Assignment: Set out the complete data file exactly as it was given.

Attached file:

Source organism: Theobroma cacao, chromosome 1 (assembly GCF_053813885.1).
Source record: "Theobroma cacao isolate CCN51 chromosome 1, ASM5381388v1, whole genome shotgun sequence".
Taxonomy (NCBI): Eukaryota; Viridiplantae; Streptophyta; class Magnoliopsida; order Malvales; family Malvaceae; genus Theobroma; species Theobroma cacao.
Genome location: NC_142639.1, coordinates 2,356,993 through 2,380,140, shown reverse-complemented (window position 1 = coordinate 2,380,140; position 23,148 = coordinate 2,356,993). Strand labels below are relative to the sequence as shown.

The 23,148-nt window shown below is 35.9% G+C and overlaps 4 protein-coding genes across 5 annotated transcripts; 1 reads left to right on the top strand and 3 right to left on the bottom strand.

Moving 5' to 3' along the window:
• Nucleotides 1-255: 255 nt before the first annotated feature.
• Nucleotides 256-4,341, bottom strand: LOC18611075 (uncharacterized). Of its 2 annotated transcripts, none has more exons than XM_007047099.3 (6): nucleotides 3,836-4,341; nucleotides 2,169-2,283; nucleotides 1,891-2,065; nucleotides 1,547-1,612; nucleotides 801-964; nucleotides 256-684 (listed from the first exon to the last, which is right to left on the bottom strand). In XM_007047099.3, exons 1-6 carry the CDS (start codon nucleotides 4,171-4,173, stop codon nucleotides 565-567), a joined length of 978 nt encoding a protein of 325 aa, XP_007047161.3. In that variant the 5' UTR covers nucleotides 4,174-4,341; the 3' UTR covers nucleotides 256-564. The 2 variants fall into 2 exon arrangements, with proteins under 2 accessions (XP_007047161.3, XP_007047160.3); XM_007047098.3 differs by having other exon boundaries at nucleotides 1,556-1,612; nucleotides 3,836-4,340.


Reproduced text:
Source organism: Theobroma cacao, chromosome 1 (assembly GCF_053813885.1).
Source record: "Theobroma cacao isolate CCN51 chromosome 1, ASM5381388v1, whole genome shotgun sequence".
Taxonomy (NCBI): Eukaryota; Viridiplantae; Streptophyta; class Magnoliopsida; order Malvales; family Malvaceae; genus Theobroma; species Theobroma cacao.
Genome location: NC_142639.1, coordinates 2,356,993 through 2,380,140, shown reverse-complemented (window position 1 = coordinate 2,380,140; position 23,148 = coordinate 2,356,993). Strand labels below are relative to the sequence as shown.

The 23,148-nt window shown below is 35.9% G+C and overlaps 4 protein-coding genes across 5 annotated transcripts; 1 reads left to right on the top strand and 3 right to left on the bottom strand.

Moving 5' to 3' along the window:
• Nucleotides 1-255: 255 nt before the first annotated feature.
• Nucleotides 256-4,341, bottom strand: LOC18611075 (uncharacterized). Of its 2 annotated transcripts, none has more exons than XM_007047099.3 (6): nucleotides 3,836-4,341; nucleotides 2,169-2,283; nucleotides 1,891-2,065; nucleotides 1,547-1,612; nucleotides 801-964; nucleotides 256-684 (listed from the first exon to the last, which is right to left on the bottom strand). In XM_007047099.3, exons 1-6 carry the CDS (start codon nucleotides 4,171-4,173, stop codon nucleotides 565-567), a joined length of 978 nt encoding a protein of 325 aa, XP_007047161.3. In that variant the 5' UTR covers nucleotides 4,174-4,341; the 3' UTR covers nucleotides 256-564. The 2 variants fall into 2 exon arrangements, with proteins under 2 accessions (XP_007047161.3, XP_007047160.3); XM_007047098.3 differs by having other exon boundaries at nucleotides 1,556-1,612; nucleotides 3,836-4,340.